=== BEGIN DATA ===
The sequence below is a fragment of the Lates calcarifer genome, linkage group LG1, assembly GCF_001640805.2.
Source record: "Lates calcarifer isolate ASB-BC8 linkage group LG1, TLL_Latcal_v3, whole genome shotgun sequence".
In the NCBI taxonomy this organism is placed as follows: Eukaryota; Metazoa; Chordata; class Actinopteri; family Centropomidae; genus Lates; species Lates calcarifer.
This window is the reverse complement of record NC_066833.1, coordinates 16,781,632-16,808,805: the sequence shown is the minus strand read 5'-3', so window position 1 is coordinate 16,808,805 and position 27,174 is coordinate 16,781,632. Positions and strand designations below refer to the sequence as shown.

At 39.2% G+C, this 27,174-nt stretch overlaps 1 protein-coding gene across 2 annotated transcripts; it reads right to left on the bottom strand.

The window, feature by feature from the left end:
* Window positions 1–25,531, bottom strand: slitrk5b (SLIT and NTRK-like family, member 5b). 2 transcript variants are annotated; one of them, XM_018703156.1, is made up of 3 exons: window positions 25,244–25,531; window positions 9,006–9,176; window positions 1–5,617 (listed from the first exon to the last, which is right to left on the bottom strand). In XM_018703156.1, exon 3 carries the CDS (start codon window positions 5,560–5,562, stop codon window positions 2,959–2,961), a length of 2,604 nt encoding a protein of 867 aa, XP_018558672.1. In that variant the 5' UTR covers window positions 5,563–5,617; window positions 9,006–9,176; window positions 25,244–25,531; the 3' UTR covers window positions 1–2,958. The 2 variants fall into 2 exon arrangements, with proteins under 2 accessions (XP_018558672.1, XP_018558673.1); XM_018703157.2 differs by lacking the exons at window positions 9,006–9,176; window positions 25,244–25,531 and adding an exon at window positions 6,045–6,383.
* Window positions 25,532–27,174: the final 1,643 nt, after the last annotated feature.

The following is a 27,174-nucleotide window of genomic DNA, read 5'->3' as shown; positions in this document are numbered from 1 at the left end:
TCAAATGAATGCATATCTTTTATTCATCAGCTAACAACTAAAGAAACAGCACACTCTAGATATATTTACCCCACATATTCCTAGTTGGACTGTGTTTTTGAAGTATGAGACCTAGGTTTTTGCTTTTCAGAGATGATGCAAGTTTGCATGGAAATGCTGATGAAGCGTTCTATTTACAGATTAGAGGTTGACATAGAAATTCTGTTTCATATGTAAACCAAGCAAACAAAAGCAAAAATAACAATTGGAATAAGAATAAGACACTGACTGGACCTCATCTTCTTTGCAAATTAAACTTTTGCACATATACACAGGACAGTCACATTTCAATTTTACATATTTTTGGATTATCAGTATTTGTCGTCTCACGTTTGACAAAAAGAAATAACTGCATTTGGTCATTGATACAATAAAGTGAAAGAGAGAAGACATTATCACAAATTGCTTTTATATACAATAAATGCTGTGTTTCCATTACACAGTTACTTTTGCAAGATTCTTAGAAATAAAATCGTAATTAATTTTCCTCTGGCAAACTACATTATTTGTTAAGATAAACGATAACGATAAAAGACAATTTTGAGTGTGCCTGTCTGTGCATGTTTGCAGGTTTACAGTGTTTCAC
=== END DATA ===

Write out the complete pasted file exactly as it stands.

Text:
The sequence below is a fragment of the Lates calcarifer genome, linkage group LG1, assembly GCF_001640805.2.
Source record: "Lates calcarifer isolate ASB-BC8 linkage group LG1, TLL_Latcal_v3, whole genome shotgun sequence".
In the NCBI taxonomy this organism is placed as follows: Eukaryota; Metazoa; Chordata; class Actinopteri; family Centropomidae; genus Lates; species Lates calcarifer.
This window is the reverse complement of record NC_066833.1, coordinates 16,781,632-16,808,805: the sequence shown is the minus strand read 5'-3', so window position 1 is coordinate 16,808,805 and position 27,174 is coordinate 16,781,632. Positions and strand designations below refer to the sequence as shown.

At 39.2% G+C, this 27,174-nt stretch overlaps 1 protein-coding gene across 2 annotated transcripts; it reads right to left on the bottom strand.

The window, feature by feature from the left end:
* Window positions 1–25,531, bottom strand: slitrk5b (SLIT and NTRK-like family, member 5b). 2 transcript variants are annotated; one of them, XM_018703156.1, is made up of 3 exons: window positions 25,244–25,531; window positions 9,006–9,176; window positions 1–5,617 (listed from the first exon to the last, which is right to left on the bottom strand). In XM_018703156.1, exon 3 carries the CDS (start codon window positions 5,560–5,562, stop codon window positions 2,959–2,961), a length of 2,604 nt encoding a protein of 867 aa, XP_018558672.1. In that variant the 5' UTR covers window positions 5,563–5,617; window positions 9,006–9,176; window positions 25,244–25,531; the 3' UTR covers window positions 1–2,958. The 2 variants fall into 2 exon arrangements, with proteins under 2 accessions (XP_018558672.1, XP_018558673.1); XM_018703157.2 differs by lacking the exons at window positions 9,006–9,176; window positions 25,244–25,531 and adding an exon at window positions 6,045–6,383.
* Window positions 25,532–27,174: the final 1,643 nt, after the last annotated feature.

The following is a 27,174-nucleotide window of genomic DNA, read 5'->3' as shown; positions in this document are numbered from 1 at the left end:
TCAAATGAATGCATATCTTTTATTCATCAGCTAACAACTAAAGAAACAGCACACTCTAGATATATTTACCCCACATATTCCTAGTTGGACTGTGTTTTTGAAGTATGAGACCTAGGTTTTTGCTTTTCAGAGATGATGCAAGTTTGCATGGAAATGCTGATGAAGCGTTCTATTTACAGATTAGAGGTTGACATAGAAATTCTGTTTCATATGTAAACCAAGCAAACAAAAGCAAAAATAACAATTGGAATAAGAATAAGACACTGACTGGACCTCATCTTCTTTGCAAATTAAACTTTTGCACATATACACAGGACAGTCACATTTCAATTTTACATATTTTTGGATTATCAGTATTTGTCGTCTCACGTTTGACAAAAAGAAATAACTGCATTTGGTCATTGATACAATAAAGTGAAAGAGAGAAGACATTATCACAAATTGCTTTTATATACAATAAATGCTGTGTTTCCATTACACAGTTACTTTTGCAAGATTCTTAGAAATAAAATCGTAATTAATTTTCCTCTGGCAAACTACATTATTTGTTAAGATAAACGATAACGATAAAAGACAATTTTGAGTGTGCCTGTCTGTGCATGTTTGCAGGTTTACAGTGTTTCAC